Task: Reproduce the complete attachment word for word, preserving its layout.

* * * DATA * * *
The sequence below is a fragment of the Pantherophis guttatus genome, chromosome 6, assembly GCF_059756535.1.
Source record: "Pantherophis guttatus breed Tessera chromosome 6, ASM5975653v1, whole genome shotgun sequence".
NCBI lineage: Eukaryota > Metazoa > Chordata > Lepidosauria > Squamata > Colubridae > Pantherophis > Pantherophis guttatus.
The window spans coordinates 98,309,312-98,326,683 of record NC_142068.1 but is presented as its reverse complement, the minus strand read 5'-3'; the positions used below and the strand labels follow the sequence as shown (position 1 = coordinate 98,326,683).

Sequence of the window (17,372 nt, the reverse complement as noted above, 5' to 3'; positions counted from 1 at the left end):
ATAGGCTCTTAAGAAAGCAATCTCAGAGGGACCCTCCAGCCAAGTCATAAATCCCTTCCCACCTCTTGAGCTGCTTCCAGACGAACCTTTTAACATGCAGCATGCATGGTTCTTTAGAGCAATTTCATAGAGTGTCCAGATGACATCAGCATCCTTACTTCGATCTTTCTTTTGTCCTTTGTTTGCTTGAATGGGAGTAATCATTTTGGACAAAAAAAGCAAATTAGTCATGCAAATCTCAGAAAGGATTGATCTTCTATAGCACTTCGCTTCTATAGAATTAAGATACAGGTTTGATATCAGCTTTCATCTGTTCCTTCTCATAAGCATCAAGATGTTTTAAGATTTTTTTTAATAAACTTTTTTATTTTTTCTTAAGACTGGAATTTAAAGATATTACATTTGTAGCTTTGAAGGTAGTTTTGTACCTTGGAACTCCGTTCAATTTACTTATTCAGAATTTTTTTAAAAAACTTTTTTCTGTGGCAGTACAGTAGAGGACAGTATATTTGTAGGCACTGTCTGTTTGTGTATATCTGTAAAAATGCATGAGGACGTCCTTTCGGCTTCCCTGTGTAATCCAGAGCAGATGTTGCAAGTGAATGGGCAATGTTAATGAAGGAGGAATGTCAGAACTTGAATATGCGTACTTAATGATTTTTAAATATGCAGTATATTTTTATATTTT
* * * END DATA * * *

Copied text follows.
The sequence below is a fragment of the Pantherophis guttatus genome, chromosome 6, assembly GCF_059756535.1.
Source record: "Pantherophis guttatus breed Tessera chromosome 6, ASM5975653v1, whole genome shotgun sequence".
NCBI lineage: Eukaryota > Metazoa > Chordata > Lepidosauria > Squamata > Colubridae > Pantherophis > Pantherophis guttatus.
The window spans coordinates 98,309,312-98,326,683 of record NC_142068.1 but is presented as its reverse complement, the minus strand read 5'-3'; the positions used below and the strand labels follow the sequence as shown (position 1 = coordinate 98,326,683).

Sequence of the window (17,372 nt, the reverse complement as noted above, 5' to 3'; positions counted from 1 at the left end):
ATAGGCTCTTAAGAAAGCAATCTCAGAGGGACCCTCCAGCCAAGTCATAAATCCCTTCCCACCTCTTGAGCTGCTTCCAGACGAACCTTTTAACATGCAGCATGCATGGTTCTTTAGAGCAATTTCATAGAGTGTCCAGATGACATCAGCATCCTTACTTCGATCTTTCTTTTGTCCTTTGTTTGCTTGAATGGGAGTAATCATTTTGGACAAAAAAAGCAAATTAGTCATGCAAATCTCAGAAAGGATTGATCTTCTATAGCACTTCGCTTCTATAGAATTAAGATACAGGTTTGATATCAGCTTTCATCTGTTCCTTCTCATAAGCATCAAGATGTTTTAAGATTTTTTTTAATAAACTTTTTTATTTTTTCTTAAGACTGGAATTTAAAGATATTACATTTGTAGCTTTGAAGGTAGTTTTGTACCTTGGAACTCCGTTCAATTTACTTATTCAGAATTTTTTTAAAAAACTTTTTTCTGTGGCAGTACAGTAGAGGACAGTATATTTGTAGGCACTGTCTGTTTGTGTATATCTGTAAAAATGCATGAGGACGTCCTTTCGGCTTCCCTGTGTAATCCAGAGCAGATGTTGCAAGTGAATGGGCAATGTTAATGAAGGAGGAATGTCAGAACTTGAATATGCGTACTTAATGATTTTTAAATATGCAGTATATTTTTATATTTT